Thursday, March 3, 2011
Interview with Author Susan Whitfield
Susan Whitfield is a mystery author. Her newest work is available from L&L Dreamspell.
What is the name of your latest book and how did you come up with the title?
The latest book in the Logan Hunter Mystery series is entitled Sin Creek. The title began as Gator Creek because the book is set around Alligator Creek near Wilmington, North Carolina but I later changed the name to Sin Creek because it fits the book’s content much better.
What is about?
Here’s the blurb: The Cape Fear River snakes through eastern North Carolina past the stunning port city of Wilmington, and sidling up next to it is Gator Creek. Some call it “Sin Creek”, a sliver of water where wickedness and decadence take precedence over decency.
When SBI Agent Logan Hunter discovers a dead UNC-Wilmington co-ed used porn to pay tuition, she tracks down and questions other co-eds, learning that far too many of them have been coerced into the raunchy business and have scars to prove it. Hunter battles dens of iniquity, zeroing in on a brazen but somehow illusive ferry to find a deranged killer and bring down the porn operations while trying to keep her recent marriage to Agent Chase Railey from falling apart. Even though she succeeds in finding the killer, the investigation changes her life in ways she could never have imagined.
At the front of the book, I’ve written a letter to readers about what inspired the book. I’ll share it with you:
Inspiration for the book you’re holding in your hands is based
on a repulsive truth I fashioned into fiction to raise public awareness
about the seamy side of some young lives, and the monetary
lures that plunge far too many into Internet notoriety, terminal
disease, and sometimes, violent death.
Back when I was a high school administrator, I asked a student
of mine how her sister coped with college life. She told me
her sister found a lucrative way to raise tuition and live “the high
life.” What this student said next left me shaken, and I’ve never
been quite the same since.
I went home that night and searched for Internet information the student
had casually given me, hoping to find no truth in what she
said. I couldn’t have been more wrong! I still shiver that some
among us are so willing to be part of the filthy underbelly that
runs beneath many of our towns and cities.
Research for this book challenged me to search my soul, and
I stopped on many occasions not certain if I should continue. But
someone needs to tell this story—as ugly and offensive as it may be.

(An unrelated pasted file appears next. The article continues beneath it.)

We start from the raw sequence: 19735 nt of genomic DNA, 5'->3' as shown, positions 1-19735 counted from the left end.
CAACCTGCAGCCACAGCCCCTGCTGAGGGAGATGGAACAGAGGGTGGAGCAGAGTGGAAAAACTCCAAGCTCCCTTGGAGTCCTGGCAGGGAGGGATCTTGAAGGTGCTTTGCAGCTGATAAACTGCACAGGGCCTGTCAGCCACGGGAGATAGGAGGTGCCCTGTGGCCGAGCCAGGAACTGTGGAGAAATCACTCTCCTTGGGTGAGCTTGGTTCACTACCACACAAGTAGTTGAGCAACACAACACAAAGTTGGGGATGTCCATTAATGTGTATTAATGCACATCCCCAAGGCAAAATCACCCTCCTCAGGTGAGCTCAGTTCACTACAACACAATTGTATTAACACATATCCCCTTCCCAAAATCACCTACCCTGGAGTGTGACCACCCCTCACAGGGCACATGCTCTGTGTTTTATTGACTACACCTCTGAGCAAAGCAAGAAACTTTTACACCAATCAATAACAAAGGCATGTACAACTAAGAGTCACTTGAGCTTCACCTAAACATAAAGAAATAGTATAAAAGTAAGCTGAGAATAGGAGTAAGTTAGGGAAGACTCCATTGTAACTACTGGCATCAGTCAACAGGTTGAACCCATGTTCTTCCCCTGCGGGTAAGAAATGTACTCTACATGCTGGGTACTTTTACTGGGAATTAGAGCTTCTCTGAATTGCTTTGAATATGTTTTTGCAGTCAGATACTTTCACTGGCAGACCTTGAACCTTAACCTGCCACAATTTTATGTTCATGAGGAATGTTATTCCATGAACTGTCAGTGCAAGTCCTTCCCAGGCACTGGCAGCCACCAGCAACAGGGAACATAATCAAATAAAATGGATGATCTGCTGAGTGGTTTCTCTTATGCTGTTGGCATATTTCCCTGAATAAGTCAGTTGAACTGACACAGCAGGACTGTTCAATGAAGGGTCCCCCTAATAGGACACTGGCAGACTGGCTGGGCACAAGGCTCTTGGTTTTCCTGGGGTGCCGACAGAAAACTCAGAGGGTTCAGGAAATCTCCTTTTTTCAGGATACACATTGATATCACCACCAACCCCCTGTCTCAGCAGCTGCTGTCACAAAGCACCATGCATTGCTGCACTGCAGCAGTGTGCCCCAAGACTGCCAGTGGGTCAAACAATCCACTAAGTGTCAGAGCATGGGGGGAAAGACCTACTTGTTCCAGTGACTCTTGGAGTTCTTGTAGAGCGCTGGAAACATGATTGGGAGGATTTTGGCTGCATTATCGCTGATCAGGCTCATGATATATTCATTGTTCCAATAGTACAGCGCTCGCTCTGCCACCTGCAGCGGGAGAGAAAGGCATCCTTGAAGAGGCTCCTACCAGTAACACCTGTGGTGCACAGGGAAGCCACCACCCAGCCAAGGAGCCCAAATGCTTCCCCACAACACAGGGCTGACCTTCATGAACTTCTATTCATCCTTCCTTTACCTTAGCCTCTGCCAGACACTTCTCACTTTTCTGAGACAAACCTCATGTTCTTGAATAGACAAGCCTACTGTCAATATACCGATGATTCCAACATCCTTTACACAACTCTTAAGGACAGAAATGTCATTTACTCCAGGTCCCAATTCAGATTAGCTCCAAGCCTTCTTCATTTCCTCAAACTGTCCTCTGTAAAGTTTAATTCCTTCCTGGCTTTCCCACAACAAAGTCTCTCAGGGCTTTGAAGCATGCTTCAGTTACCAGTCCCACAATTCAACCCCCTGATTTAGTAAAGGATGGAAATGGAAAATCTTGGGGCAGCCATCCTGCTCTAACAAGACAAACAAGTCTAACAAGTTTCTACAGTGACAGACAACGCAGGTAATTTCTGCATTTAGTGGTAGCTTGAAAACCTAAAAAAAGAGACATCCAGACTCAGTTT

SIN CREEK is truly a work of fiction. However, the seed
that started it is alive and spreading like a lethal dose of poison
“Porn is a multi-billion dollar business in the USA.”
“Five million new cases of STDs surface every year around the world.”
What books have influenced your life most? I loved Little Women and other books about strong women when I was a child, but I really became a mystery fan when I picked up a James Patterson book. I love the Cross series and have read every one of them. I’m also a big fan of Scottoline, Gerritsen, Hoag, Cornwell, and Sandra Brown.
If you had to choose, which writer would you consider a mentor?
Patterson, I suppose.
What are your current projects?
I’m currently writing a non-series book about two menopausal women who’ve been friends since infancy. Their misadventures include shopping for sex toys, using a cheating husband’s belongings for target practice, and coping with cruelty to animals and a debilitating illness.
Is there anything you find particularly challenging in your writing?
Focusing. I think I have adult ADD. Seriously.
Do you have any advice for other writers?
Persevere! Believe in yourself! And for Pete’s sake, edit thoroughly before you publish it.
Excerpt from Sin Creek:
But Taryn saved the day in the sweetest way. She stood beside
us and presented Chase and me with the Mason jar filled
with rainwater, now wrapped in ribbon. Everyone looked on
with great curiosity.
“Logan and Chase, as you begin your life together, know
that we all love you and wish you many happy and healthy years
together. And when you have your first child, use this rainwater—
which I caught on the first day of your life as husband and
wife—to baptize him. The water has been boiled and the jar sealed
until that day. May you both be blessed.”
Taryn got a standing ovation and I cried. I’d never heard of
such a charming gesture, and Chase and I would cherish the gift
until we had the opportunity to use it some years down the road.